The Secret to Clean Arteries

The Secret to Clean ArteriesParaoxonase-1, better known as PON-1, is the secret to clean arteries. This enzyme plays a critical role in protecting arteries from plaque build-up by enhancing the removal of cholesterol from the walls of arteries. PON-1 is attached to high-density lipoproteins (HDL).

PON-1 does more than just cleanse arterial walls of plaque, it also protects against lipid oxidation. Oxidized fats and cholesterol are more prone to stick to artery walls, creating unstable plaques. Unstable plaques rupture, causing rapid occlusion of blood flow to vital organs such as the heart and brain.

PON-1 helps to stabilize plaques by inhibiting chronic inflammation and platelet activation—factors that can all lead to plaque rupture.

As humans age, PON-1 levels markedly decline, thereby reducing the ability of HDL to protect against heart attack and stroke. This phenomenon helps explain the onset of accelerated atherosclerosis; where within a period of only a few years, an aging person’s healthy arteries rapidly occlude with plaque.

The age-related reduction in PON-1 may also explain studies showing that statin drugs lose their benefit in certain aging populations, since the effects of statins are no longer sufficient to protect against the multiple factors involved in the development of atherosclerosis in the elderly.1-3

How to Boost PON-1 Activity

1. Pomegranate

The most recent research indicates that pomegranate and its extracts can significantly elevate levels of PON-1 activity in the body. Pomegranate does this through a number of distinct biomolecular pathways that include combating inflammation and LDL adhesion and favorably modulating gene expression.

Pomegranate extracts reduce oxidation and inflammation largely through their effect on PON-1 activity, intervening at each step in the development of atherosclerosis.4

2. Resveratrol

Strong evidence has recently emerged for several compounds with known cardio-protective effects that may also favorably increase your PON-1 levels.

Moderate consumption of wine, beer, and spirits is associated with an increase in PON-1 activity. Red wine polyphenols increase PON-1 activity and reduce LDL oxidation.

Resveratrol is the best-known of the red wine polyphenols. It exerts powerful control over the PON-1 gene, increasing PON-1 expression in human liver cells and protecting against atherosclerosis in animal models.5

3. Quercetin

Quercetin is another polyphenol found in red wine and many other plant sources. It also up-regulates PON-1 gene expression, protecting against fat and cholesterol oxidation.

Quercetin possesses numerous mechanisms that help stabilize and preserve PON-1 activity against oxidative stress.6

References

  1. Okumachi Y, Yokono K. Anti-aging medicine: the evidence to the value of the antihypertensive drugs, hypoglycemic drugs and statins. Nippon Rinsho. 2009 Jul;67(7):1372-6.
  2. Kekes E. Combined antihypertensive and antilipemic therapy as one of the pillars in the poly-pharmacologic preventive strategy for patients with high cardiovascular risk. Orv Hetil. 2008 Sep 28;149(39):1827-37.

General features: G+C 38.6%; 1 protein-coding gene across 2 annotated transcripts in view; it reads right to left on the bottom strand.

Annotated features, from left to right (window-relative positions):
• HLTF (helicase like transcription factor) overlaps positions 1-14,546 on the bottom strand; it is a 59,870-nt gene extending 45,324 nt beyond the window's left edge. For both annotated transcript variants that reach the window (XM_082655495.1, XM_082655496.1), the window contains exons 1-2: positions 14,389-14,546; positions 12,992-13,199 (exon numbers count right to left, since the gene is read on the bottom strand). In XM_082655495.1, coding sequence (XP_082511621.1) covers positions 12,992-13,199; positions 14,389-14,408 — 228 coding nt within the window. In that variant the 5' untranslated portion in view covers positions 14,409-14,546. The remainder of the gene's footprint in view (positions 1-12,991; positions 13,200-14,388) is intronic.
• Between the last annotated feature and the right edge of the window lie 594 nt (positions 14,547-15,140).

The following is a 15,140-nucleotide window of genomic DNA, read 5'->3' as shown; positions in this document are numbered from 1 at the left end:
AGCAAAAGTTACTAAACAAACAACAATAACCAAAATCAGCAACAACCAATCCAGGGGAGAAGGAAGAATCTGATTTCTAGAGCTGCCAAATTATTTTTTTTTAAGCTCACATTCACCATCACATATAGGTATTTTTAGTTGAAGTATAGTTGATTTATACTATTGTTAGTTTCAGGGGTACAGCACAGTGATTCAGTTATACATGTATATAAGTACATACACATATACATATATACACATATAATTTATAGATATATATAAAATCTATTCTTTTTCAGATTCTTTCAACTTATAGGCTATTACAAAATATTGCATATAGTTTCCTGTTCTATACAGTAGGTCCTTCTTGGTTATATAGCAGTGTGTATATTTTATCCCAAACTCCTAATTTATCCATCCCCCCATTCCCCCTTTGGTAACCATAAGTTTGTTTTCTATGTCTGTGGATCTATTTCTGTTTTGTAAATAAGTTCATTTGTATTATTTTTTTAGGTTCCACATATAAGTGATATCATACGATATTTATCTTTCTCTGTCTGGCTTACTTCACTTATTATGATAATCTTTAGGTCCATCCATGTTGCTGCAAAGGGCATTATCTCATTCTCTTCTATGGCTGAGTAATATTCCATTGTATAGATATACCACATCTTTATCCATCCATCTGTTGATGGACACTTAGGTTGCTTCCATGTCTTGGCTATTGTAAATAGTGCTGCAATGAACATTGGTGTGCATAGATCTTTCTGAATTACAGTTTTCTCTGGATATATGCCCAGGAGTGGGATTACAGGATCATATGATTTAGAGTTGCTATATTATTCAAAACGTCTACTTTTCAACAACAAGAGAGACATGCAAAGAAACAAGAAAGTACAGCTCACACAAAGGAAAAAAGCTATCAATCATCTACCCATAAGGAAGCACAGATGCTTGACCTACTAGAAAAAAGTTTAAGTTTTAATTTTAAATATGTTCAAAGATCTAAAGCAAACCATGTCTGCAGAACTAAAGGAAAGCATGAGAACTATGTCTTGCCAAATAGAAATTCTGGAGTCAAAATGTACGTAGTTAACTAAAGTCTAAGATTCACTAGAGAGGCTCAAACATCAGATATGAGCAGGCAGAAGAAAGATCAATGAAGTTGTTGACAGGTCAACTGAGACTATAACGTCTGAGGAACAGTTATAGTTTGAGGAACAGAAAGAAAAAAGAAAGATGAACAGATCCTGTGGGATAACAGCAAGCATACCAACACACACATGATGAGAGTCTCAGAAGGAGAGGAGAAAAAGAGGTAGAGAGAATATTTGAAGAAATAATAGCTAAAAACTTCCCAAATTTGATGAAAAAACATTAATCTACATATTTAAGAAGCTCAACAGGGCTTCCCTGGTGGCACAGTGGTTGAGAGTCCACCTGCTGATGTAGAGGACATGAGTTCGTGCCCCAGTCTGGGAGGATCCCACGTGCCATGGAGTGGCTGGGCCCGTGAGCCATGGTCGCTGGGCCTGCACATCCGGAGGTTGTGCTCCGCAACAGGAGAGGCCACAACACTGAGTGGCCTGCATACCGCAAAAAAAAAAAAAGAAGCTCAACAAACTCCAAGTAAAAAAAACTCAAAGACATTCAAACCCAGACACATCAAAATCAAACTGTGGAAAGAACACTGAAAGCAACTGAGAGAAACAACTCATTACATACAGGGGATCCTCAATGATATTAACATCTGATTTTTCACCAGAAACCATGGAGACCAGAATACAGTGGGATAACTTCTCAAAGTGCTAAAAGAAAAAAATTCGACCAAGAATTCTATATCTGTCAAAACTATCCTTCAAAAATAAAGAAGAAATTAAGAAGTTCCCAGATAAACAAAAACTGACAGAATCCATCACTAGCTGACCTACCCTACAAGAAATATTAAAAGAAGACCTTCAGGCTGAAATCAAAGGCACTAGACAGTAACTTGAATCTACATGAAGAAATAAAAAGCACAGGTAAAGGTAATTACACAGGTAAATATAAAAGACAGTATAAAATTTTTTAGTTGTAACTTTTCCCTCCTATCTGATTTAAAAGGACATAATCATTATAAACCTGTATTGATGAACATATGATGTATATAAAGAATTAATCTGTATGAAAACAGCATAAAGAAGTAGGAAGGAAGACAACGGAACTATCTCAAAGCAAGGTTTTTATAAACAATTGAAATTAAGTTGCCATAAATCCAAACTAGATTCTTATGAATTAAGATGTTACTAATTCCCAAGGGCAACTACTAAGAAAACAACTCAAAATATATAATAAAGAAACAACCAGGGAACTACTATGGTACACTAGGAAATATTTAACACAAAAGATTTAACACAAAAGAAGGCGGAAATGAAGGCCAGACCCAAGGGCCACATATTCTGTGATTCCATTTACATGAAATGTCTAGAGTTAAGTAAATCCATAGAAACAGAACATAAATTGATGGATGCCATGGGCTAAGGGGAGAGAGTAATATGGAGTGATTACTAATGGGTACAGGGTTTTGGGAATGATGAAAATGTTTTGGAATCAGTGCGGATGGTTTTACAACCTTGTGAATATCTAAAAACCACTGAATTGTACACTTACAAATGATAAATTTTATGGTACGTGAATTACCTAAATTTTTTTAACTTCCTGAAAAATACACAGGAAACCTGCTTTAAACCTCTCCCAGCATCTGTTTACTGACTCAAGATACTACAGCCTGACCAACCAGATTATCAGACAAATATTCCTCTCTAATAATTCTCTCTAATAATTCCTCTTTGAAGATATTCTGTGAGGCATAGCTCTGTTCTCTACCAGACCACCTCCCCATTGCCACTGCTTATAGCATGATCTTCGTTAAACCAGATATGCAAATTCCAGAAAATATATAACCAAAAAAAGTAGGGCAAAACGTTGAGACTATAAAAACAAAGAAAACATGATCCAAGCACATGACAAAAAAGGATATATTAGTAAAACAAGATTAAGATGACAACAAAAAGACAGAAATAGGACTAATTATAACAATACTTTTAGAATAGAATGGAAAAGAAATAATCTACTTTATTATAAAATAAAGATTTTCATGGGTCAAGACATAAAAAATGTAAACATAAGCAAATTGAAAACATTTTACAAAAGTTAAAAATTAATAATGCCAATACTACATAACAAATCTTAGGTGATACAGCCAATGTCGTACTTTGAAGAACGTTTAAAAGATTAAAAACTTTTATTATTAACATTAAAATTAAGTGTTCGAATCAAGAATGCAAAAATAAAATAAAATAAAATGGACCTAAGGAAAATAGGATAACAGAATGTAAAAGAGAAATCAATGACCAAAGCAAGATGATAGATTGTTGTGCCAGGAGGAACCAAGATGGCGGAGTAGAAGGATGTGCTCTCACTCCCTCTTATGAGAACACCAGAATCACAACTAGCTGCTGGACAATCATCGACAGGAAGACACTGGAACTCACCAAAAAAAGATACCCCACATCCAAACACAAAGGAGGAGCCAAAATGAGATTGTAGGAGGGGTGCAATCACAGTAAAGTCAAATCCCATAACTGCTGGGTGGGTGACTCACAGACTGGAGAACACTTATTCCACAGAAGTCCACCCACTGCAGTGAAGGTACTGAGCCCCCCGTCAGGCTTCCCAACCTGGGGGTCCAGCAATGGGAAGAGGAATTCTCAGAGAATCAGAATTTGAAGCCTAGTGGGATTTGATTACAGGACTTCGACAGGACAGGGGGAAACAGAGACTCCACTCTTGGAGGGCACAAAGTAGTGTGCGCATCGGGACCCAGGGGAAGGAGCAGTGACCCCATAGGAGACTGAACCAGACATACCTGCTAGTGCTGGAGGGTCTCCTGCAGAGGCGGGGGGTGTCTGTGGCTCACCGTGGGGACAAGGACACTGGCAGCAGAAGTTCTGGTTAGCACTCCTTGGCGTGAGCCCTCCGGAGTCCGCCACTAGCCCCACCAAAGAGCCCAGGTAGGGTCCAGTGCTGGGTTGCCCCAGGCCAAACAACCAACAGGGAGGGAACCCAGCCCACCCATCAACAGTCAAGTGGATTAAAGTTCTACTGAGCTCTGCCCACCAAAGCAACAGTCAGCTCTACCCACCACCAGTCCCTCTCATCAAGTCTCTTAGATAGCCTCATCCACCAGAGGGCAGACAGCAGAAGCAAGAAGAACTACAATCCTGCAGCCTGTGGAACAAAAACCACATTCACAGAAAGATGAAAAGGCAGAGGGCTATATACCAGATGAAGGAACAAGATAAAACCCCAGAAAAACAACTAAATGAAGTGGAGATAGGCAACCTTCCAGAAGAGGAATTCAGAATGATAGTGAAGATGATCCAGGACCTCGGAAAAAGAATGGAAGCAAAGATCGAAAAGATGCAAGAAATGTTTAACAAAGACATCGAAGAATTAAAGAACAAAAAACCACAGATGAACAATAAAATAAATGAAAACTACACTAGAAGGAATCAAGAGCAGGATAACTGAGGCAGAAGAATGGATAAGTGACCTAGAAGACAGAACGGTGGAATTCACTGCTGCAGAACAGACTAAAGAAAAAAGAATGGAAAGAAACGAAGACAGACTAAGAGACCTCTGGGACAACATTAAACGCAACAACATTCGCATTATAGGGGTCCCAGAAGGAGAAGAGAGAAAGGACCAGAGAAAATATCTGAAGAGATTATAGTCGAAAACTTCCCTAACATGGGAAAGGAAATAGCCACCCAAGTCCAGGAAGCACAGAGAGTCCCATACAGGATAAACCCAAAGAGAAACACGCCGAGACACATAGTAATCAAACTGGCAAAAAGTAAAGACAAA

3. Gouedard C, Koum-Besson N, Barouki R, Morel Y. Opposite regulation of the human paraoxonase-1 gene PON-1 by fenofibrate and statins. Mol Pharmacol. 2003 Apr;63(4):945-56.
  4. Aviram M, Dornfeld L, Rosenblat M, et al. Pomegranate juice consumption reduces oxidative stress, atherogenic modifications to LDL, and platelet aggregation: studies in humans and in atherosclerotic apolipoprotein E-deficient mice. Am J Clin Nutr. 2000 May;71(5):1062-76.
  5. Do GM, Kwon EY, Kim HJ, et al. Long-term effects of resveratrol supplementation on suppression of atherogenic lesion formation and cholesterol synthesis in apo E-deficient mice. Biochem Biophys Res Commun. 2008 Sep 12;374(1):55-9.
  6. Aviram M, Rosenblat M, Billecke S, et al. Human serum paraoxonase (PON 1) is inactivated by oxidized low density lipoprotein and preserved by antioxidants. Free Radic Biol Med. 1999 Apr;26(7-8):892-904.

Resveratrol May Reverse Arterial Aging

Resveratrol

“Atherosclerosis is reversible” is not a phrase we expected to hear from mainstream medical researchers until very recently—since these are the precise opening words of a remarkable editorial about resveratrol that appeared in a recent issue of the prestigious New England Journal of Medicine. Just as astonishingly, the editorial was written by a renowned immunologist, Linda K. Curtiss, PhD, of the Scripps Research Institute in La Jolla, California. The fact that an immunologist is writing about cardiovascular disease in a trend-setting medical journal speaks volumes about how far we have come in our understanding of chronic diseases and their relationships with inflammation, which is an immune system phenomenon. What truly sets Dr. Curtiss’s article apart, though, is her description of a dramatic new phenomenon mediated by the grape polyphenol resveratrol.

Curtiss’s excitement comes from work done by Cleveland Clinic cell biologist Young-Mi Park, MD, who was exploring the role of oxidant stress and inflammation on the pathogenesis, or disease-causing mechanisms, of atherosclerosis. Knowing that fat-laden inflammatory cells called foam-cell macrophages trigger inflammation when they become trapped beneath the lining of blood vessels, Park’s team sought to understand why the cells become trapped, and how they could be freed from their “endothelial bondage,” thereby reversing the inflammatory process.